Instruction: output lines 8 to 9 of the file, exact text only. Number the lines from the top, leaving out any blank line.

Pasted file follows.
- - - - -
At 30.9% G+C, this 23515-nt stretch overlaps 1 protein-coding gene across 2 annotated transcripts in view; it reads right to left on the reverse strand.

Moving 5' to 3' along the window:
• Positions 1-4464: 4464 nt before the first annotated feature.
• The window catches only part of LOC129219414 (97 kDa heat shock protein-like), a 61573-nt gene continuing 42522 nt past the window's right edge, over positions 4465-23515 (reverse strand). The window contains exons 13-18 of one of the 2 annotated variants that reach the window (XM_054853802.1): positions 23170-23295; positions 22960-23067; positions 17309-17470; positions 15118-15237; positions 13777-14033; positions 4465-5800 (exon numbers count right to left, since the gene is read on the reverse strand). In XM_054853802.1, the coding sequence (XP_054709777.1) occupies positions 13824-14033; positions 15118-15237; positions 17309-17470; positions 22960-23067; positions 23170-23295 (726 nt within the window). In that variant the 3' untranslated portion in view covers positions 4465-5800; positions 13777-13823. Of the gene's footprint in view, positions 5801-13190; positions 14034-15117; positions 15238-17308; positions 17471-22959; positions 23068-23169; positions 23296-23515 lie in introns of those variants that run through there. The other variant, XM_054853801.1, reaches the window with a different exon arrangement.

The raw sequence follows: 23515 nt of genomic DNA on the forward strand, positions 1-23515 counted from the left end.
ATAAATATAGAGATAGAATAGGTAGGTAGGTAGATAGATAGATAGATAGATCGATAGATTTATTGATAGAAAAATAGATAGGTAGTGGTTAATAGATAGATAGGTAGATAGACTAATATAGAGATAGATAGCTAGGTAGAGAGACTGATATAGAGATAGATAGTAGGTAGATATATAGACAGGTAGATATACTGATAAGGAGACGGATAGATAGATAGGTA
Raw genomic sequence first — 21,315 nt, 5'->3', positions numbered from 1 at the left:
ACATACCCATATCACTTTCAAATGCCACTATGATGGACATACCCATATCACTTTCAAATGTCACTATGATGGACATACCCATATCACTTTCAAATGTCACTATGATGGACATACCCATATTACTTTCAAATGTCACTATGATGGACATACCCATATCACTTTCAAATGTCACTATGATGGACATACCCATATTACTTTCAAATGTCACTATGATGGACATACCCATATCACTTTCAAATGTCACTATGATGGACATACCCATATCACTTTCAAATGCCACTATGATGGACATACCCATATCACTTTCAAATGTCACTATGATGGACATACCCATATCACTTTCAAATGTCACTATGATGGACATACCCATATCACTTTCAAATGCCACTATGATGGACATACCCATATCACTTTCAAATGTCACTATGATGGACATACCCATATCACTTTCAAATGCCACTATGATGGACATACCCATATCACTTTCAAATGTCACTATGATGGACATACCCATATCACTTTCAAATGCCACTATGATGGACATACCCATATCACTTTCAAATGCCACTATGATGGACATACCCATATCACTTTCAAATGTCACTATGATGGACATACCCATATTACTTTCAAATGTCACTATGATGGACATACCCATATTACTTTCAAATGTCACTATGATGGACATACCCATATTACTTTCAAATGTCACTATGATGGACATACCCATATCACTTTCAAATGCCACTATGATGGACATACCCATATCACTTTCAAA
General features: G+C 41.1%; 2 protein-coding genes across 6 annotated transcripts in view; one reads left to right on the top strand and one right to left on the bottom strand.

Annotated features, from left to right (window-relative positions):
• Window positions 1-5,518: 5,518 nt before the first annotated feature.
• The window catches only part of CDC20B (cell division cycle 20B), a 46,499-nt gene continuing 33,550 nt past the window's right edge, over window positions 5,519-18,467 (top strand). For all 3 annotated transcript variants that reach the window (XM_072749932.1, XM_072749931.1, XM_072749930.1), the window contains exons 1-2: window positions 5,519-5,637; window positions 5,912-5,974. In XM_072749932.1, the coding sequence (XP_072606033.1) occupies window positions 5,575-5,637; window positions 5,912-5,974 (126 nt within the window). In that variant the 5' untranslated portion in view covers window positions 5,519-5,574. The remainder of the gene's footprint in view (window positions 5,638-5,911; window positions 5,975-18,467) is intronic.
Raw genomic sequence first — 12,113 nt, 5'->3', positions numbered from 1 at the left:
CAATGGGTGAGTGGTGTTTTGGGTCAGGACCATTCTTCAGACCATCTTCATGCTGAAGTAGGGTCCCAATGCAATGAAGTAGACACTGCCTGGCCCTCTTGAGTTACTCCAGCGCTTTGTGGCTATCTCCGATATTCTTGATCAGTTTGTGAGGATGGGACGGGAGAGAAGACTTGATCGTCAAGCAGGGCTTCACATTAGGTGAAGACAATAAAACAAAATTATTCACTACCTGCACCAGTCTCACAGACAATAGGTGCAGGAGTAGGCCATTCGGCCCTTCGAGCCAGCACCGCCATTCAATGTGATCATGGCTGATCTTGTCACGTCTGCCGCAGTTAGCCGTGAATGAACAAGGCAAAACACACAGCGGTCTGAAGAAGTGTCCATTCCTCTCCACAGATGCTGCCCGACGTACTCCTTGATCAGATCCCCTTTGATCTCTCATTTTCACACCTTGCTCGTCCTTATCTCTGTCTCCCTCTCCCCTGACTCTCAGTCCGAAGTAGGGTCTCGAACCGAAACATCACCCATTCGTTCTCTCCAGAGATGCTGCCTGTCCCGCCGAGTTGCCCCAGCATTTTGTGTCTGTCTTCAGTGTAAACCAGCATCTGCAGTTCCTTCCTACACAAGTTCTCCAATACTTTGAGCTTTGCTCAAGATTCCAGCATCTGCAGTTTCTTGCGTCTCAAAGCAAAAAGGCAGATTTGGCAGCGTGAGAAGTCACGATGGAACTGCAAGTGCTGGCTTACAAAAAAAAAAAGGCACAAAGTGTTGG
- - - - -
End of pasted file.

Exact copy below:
ACATACCCATATCACTTTCAAATGCCACTATGATGGACATACCCATATCACTTTCAAATGTCACTATGATGGACATACCCATATCACTTTCAAATGTCACTATGATGGACATACCCATATTACTTTCAAATGTCACTATGATGGACATACCCATATCACTTTCAAATGTCACTATGATGGACATACCCATATTACTTTCAAATGTCACTATGATGGACATACCCATATCACTTTCAAATGTCACTATGATGGACATACCCATATCACTTTCAAATGCCACTATGATGGACATACCCATATCACTTTCAAATGTCACTATGATGGACATACCCATATCACTTTCAAATGTCACTATGATGGACATACCCATATCACTTTCAAATGCCACTATGATGGACATACCCATATCACTTTCAAATGTCACTATGATGGACATACCCATATCACTTTCAAATGCCACTATGATGGACATACCCATATCACTTTCAAATGTCACTATGATGGACATACCCATATCACTTTCAAATGCCACTATGATGGACATACCCATATCACTTTCAAATGCCACTATGATGGACATACCCATATCACTTTCAAATGTCACTATGATGGACATACCCATATTACTTTCAAATGTCACTATGATGGACATACCCATATTACTTTCAAATGTCACTATGATGGACATACCCATATTACTTTCAAATGTCACTATGATGGACATACCCATATCACTTTCAAATGCCACTATGATGGACATACCCATATCACTTTCAAA
General features: G+C 41.1%; 2 protein-coding genes across 6 annotated transcripts in view; one reads left to right on the top strand and one right to left on the bottom strand.